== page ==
|Paper 620-b||From Ecclesiastical to Municipal Will: Shifts in Power, Law, and Literacy in Central European Cities, 14th-16th Centuries|
Index terms: Law, Literacy and Orality, Religious Life, Social History
In this paper I hold that the podestà literature, a corpus of 13th-century didactic texts targeted at Italian city magistrates and their retinue, should be read as an attempt at voluntary self-regulation. The portrait of an ideal city magistrate propagated therein constituted a call for reform of men originating within militia circles. However, as this vision of leadership did not materialize, it was followed by a new round of institutional tinkering and criminal legislation under popular pressure.
The purpose of this paper is to present the results of research on the testamentary law and practice in Central European cities. Comparative studies, based on the canon, synodal, municipal, and state laws were designed to explain the phenomenon of rivalry over the jurisdiction of last will acts of laypeople, as well as theirs sub sequential gradual transition from ecclesiastical to secular system of law. However, these substantial changes taking place during the 14th, 15th and beginning of 16th centuries, still tended to be legitimized, as based on old laws and customs of the given community. Therefore, it seems that struggle over sovereignty of Late Medieval powers still drew heavily upon the authority of tradition.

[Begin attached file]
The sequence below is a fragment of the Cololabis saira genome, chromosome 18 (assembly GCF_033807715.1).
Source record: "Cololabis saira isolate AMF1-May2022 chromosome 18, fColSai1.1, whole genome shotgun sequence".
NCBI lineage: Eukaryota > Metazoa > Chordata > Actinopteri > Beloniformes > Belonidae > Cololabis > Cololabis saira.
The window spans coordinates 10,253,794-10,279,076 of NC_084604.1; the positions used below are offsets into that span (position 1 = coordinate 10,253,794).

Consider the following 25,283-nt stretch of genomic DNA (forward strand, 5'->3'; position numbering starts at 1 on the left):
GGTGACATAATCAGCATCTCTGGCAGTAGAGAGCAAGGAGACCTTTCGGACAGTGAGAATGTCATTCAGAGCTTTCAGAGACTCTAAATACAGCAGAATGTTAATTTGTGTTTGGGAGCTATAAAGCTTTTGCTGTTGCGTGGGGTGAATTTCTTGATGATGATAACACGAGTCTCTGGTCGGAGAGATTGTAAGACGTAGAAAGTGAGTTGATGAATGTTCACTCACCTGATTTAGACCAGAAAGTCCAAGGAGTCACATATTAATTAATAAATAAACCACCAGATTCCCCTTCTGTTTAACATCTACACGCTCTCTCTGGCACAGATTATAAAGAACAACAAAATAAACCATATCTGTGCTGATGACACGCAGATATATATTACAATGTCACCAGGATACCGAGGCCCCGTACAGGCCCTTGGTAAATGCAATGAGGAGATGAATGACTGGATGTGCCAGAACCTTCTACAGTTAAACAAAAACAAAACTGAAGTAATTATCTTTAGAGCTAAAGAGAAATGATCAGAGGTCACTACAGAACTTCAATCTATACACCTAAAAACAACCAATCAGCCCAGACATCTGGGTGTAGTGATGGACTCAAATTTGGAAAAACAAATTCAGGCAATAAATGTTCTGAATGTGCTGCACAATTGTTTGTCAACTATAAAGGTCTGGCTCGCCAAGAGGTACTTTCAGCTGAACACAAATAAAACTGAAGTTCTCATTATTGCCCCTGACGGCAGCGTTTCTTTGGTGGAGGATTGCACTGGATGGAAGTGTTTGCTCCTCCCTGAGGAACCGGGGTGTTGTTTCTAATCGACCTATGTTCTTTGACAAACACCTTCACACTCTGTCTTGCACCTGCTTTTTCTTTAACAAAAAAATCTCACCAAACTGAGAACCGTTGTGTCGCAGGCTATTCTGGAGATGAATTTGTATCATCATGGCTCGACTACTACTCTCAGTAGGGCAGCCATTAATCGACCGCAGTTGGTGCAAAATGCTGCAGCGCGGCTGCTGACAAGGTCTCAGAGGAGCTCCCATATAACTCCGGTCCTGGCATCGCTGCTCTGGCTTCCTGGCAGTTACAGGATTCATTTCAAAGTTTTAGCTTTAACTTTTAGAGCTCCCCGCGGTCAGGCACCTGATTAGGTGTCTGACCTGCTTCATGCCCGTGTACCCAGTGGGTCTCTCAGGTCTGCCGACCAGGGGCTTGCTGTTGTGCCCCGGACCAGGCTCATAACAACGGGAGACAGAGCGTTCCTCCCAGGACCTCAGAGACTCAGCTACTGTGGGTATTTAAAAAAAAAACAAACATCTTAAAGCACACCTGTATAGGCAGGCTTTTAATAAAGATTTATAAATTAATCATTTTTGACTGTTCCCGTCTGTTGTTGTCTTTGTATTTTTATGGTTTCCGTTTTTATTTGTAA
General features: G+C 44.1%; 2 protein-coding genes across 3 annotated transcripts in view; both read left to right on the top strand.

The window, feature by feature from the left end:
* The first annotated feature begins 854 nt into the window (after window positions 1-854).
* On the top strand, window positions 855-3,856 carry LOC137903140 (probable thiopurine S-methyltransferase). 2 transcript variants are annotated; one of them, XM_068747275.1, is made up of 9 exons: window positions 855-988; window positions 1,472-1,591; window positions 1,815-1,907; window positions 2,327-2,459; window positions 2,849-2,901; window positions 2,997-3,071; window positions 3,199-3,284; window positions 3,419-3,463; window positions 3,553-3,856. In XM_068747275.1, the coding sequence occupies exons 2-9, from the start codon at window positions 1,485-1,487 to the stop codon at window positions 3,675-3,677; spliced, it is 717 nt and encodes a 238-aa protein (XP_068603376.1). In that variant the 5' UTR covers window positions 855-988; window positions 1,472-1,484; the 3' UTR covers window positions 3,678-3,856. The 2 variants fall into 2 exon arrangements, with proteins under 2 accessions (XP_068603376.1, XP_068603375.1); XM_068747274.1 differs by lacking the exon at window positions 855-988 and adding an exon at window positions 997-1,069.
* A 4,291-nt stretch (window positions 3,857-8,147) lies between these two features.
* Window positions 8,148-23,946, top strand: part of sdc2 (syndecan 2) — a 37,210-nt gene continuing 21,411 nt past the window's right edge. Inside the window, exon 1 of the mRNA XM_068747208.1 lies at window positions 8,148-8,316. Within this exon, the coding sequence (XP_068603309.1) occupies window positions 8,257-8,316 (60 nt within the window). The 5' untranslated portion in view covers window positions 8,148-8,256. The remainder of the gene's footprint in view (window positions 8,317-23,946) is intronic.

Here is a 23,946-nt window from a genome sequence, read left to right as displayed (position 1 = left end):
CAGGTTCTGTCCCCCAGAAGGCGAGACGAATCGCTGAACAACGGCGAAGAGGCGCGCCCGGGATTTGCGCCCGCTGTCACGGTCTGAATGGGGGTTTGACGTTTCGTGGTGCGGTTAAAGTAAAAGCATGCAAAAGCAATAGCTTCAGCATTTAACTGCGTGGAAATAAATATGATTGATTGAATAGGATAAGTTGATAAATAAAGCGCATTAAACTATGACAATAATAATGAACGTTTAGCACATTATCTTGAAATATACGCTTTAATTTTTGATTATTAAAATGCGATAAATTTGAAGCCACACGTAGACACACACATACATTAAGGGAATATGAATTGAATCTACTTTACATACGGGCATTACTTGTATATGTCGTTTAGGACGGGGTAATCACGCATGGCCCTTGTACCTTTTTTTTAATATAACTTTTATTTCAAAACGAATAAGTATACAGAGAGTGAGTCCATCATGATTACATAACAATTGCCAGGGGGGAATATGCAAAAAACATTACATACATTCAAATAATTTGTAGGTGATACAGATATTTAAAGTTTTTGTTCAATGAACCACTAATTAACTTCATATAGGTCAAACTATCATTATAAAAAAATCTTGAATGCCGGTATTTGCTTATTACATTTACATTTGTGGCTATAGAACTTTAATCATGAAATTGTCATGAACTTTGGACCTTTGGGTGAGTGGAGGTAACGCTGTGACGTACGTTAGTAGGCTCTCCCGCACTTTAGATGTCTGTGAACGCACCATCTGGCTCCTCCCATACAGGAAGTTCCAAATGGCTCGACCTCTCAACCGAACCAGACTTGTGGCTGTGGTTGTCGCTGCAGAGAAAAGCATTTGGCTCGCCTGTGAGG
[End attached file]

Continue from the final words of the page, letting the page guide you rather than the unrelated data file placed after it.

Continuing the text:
This paper traces the evolution of the medieval hospital in the Lombard region of northern Italy in order to illustrate the transition of influence, status, wealth, and power from the medieval Church to the lay citizenry and from them, finally, to the civic authorities of the city-state. Over the course of the 12th through 15th centuries medieval hospitals in Italy, originally intended to house pilgrims and comfort the dying, evolved from religious institutions reflecting communal and personal piety to civic facilities intended to provide a comprehensive social welfare and medical service to the urban community. The medieval hospital provides an excellent vehicle for examining the alteration of the civic jurisdictional landscape of the city. It provides, as well, a model for the nature of religious life and charitable activity among lay citizens.
This paper is the result of researching archival documentation for over 175 hospitals in 13 cities established in the Lombard region of northern Italy between the 12th and 15th centuries in order to trace this evolution.